Any thoughts?

I'm not sure that your point to point assumption is correct or at least the points in hyperspace would be a lot closer together than in normal space.

It was stated that EA exploration ships were able to detect large masses in normal space while they were in hyperspace and that this is where they'd jump out to see if it was a good place to establish a jump gate.

As for a Black Hole, it was never discussed in the series nor any of the books as I recall, so you can go wild and make your own assumptions/reality. I don't see the tornado analogy but perhaps a white hole could be in hyperspace although I would really doubt that a ship could survive the transition through a black/white hole.

Just my .02 EA Cr.

Sidney
 

Dag'Nabbit

Mongoose
Warning-Rambling theory commencing.

Hyperspace is kinda like the ocean, it has many rivers that feed into it and tides that affect it. Maybe the Blackholes are the source of the gravitational tides with the planets and other celestial bodies merely being the islands and continents that these tides push against.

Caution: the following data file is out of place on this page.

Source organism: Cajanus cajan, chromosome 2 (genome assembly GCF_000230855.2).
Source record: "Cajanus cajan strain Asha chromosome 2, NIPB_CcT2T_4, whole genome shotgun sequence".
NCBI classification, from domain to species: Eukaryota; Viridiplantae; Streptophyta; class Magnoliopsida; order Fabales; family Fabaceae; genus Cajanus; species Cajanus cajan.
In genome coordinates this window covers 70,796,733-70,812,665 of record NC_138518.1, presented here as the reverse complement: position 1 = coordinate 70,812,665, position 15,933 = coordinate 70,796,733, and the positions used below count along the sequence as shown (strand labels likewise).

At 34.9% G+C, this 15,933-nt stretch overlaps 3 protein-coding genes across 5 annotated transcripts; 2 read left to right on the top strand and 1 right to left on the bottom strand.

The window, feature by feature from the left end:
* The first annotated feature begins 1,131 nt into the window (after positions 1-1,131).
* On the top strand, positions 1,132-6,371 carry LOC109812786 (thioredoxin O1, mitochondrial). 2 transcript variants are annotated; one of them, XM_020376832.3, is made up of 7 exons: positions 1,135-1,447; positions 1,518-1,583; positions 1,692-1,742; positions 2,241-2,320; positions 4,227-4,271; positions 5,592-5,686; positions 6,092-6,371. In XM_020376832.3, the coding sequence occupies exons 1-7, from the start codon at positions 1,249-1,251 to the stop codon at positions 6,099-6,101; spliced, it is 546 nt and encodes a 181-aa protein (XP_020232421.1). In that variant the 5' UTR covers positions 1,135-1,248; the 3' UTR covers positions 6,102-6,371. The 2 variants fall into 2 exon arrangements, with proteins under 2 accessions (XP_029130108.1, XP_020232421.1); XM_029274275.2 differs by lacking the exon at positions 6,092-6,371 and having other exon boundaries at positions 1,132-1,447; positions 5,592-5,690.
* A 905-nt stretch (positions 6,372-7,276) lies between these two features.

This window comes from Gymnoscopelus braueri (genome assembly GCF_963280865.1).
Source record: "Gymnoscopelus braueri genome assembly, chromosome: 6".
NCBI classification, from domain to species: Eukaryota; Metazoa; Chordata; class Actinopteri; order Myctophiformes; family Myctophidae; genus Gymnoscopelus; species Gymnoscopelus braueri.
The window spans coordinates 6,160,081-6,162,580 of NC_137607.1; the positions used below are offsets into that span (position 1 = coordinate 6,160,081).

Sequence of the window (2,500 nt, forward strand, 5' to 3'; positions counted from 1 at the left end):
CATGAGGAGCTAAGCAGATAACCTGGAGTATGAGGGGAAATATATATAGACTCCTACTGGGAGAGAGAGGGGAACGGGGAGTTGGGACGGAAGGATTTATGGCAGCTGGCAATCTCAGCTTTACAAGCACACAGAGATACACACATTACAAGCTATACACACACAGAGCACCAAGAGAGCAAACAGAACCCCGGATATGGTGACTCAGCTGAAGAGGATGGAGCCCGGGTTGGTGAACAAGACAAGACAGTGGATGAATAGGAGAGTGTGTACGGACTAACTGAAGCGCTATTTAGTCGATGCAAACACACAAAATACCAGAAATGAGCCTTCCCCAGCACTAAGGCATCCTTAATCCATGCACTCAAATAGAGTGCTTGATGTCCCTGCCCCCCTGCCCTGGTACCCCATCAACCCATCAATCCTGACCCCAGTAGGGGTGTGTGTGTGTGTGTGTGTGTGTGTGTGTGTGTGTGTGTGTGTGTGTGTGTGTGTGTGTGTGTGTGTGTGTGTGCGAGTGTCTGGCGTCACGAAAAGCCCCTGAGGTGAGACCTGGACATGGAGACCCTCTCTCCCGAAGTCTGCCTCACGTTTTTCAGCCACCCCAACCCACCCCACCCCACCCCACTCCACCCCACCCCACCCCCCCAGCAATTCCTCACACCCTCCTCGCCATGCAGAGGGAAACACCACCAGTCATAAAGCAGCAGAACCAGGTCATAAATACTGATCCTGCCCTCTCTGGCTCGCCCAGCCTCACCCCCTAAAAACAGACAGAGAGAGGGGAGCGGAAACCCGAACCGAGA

Maybe the reason the universe is expanding is because the force of the tide from the massive blackhole at its center is pushing all the stellar bodies away through hyperspace.
In realspace distances are longer and require more energy to traverse.
In hyperspace distances are shorter and require less energy.
So, given these to points wouldn't the same amount of energy exerted within hyperspace as well as real space not become a plausible reason that the universe is expanding.

Note that the energy for this expansion would have to come from the masses of all the objects that are being pulled into the blackholes.

OK, that's all the stellar brainstorming I can come up with for now.